The Primary Reason for Moving to Microservices Should Be Non-Technical

This is part of a blog series of Improvement Interactive’s journeys in enterprise application development. Improvement Interactive develops large, complex systems for a variety of clients. Today’s installment chronicles our experience working with a large, multi-national company handling over 21 Billion in transactions per year.


As microservices architectures gain more attention in the software development industry, development teams are cautiously weighing the pros and cons, as we at Improvement Interactive have recently experienced. It turns out that after many conversations about how to best clean up a legacy system for one of our clients, our primary reason for moving to microservices was not technical at all.


Transitioning from Monolithic Application

Our clients’ current legacy system is a traditional monolithic application, where each deployment is a release of large batch changes made by the development team. To make significant improvements to the legacy system, we created an updated application that would run in tandem with the old, with users transitioning over to the updated application when complete. A sync server was created to sync data from the monolithic application to the new application running in the cloud.

Using our internally created cloud platform, Cycligent to manage the continuous delivery pipeline, we automated the testing, build, and deployment processes. Our developers are able to automatically deploy code to test environments whenever they push code changes to the repository. Major releases are pushed to production on a regular basis with automated promotion from QA to production, reducing the risk associated with each release.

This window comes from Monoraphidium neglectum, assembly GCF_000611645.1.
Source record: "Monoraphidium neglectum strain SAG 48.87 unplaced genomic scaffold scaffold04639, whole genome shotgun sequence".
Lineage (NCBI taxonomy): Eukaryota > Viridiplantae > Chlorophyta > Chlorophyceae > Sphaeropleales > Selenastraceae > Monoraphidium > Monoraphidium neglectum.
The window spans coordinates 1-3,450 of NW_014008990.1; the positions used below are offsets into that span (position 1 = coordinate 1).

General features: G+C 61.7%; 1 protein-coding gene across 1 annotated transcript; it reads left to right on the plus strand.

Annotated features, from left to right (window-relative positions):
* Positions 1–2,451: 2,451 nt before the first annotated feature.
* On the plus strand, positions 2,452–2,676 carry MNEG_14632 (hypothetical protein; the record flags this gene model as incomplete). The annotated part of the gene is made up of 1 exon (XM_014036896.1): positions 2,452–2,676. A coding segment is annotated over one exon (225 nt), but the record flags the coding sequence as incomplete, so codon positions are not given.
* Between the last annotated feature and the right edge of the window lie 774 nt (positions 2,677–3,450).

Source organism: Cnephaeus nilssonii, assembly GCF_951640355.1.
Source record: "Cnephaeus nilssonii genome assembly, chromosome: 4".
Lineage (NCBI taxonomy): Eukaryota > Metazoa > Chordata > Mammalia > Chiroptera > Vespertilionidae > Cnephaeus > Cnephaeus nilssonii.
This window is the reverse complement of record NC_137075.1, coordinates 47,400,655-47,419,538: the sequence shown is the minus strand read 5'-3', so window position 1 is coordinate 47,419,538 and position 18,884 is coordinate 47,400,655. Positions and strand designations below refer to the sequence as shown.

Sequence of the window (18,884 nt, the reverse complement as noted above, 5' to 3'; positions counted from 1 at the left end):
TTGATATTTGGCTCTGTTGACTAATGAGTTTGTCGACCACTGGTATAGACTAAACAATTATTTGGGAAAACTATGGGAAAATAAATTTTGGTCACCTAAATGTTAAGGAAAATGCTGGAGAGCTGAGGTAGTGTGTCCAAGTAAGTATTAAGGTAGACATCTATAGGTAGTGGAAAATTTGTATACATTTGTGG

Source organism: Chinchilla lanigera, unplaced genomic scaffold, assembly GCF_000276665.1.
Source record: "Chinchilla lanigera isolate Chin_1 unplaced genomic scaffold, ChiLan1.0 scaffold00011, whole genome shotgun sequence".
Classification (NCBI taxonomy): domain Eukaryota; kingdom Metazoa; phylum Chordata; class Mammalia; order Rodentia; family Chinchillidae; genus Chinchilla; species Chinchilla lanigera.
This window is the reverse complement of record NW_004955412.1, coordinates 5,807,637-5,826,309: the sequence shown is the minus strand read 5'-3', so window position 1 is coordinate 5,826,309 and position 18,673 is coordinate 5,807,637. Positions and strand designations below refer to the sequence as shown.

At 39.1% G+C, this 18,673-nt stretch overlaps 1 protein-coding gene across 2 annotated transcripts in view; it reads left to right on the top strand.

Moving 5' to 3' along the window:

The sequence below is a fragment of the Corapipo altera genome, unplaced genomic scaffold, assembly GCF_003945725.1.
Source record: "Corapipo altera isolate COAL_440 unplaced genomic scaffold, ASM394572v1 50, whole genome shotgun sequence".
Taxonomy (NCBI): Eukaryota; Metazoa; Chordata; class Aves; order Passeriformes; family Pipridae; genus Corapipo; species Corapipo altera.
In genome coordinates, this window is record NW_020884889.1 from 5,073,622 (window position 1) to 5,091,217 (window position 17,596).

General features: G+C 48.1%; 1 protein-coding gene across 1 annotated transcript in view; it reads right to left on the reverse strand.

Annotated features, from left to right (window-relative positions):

Monolithic Bottlenecks

While our continuous delivery system was working efficiently, the biggest bottleneck was planning for our major releases for the updated application. When new features or bug fixes were ready to deploy, our development team could not implement those new changes because of other projects already in progress. Due to the lack of segmentation in our application, it was difficult to separate the changes that were still in progress from the changes that were finished and ready to be pushed. Also, in the event that we needed to implement a hotfix, our current infrastructure and process required a full release of the application instead of just the segment that needed to be changed.

High priority changes were having to wait for lower priority changes to be done, but without microservices we could only do what we call “whole hog” releases. Production and momentum were constantly impeded.


Team Production and Momentum

The primary reason we adopted a microservices architecture was about increasing the production and momentum of the development team. We realized that we could provide more value for our client with a microservices architecture because we could develop higher priority components faster. Eliminating the bottleneck and deploying changes quickly let our client see the value of what we were creating sooner.  Our team production increased significantly; by segmenting the application into functioning, isolated components, each team was able to push changes when they were ready.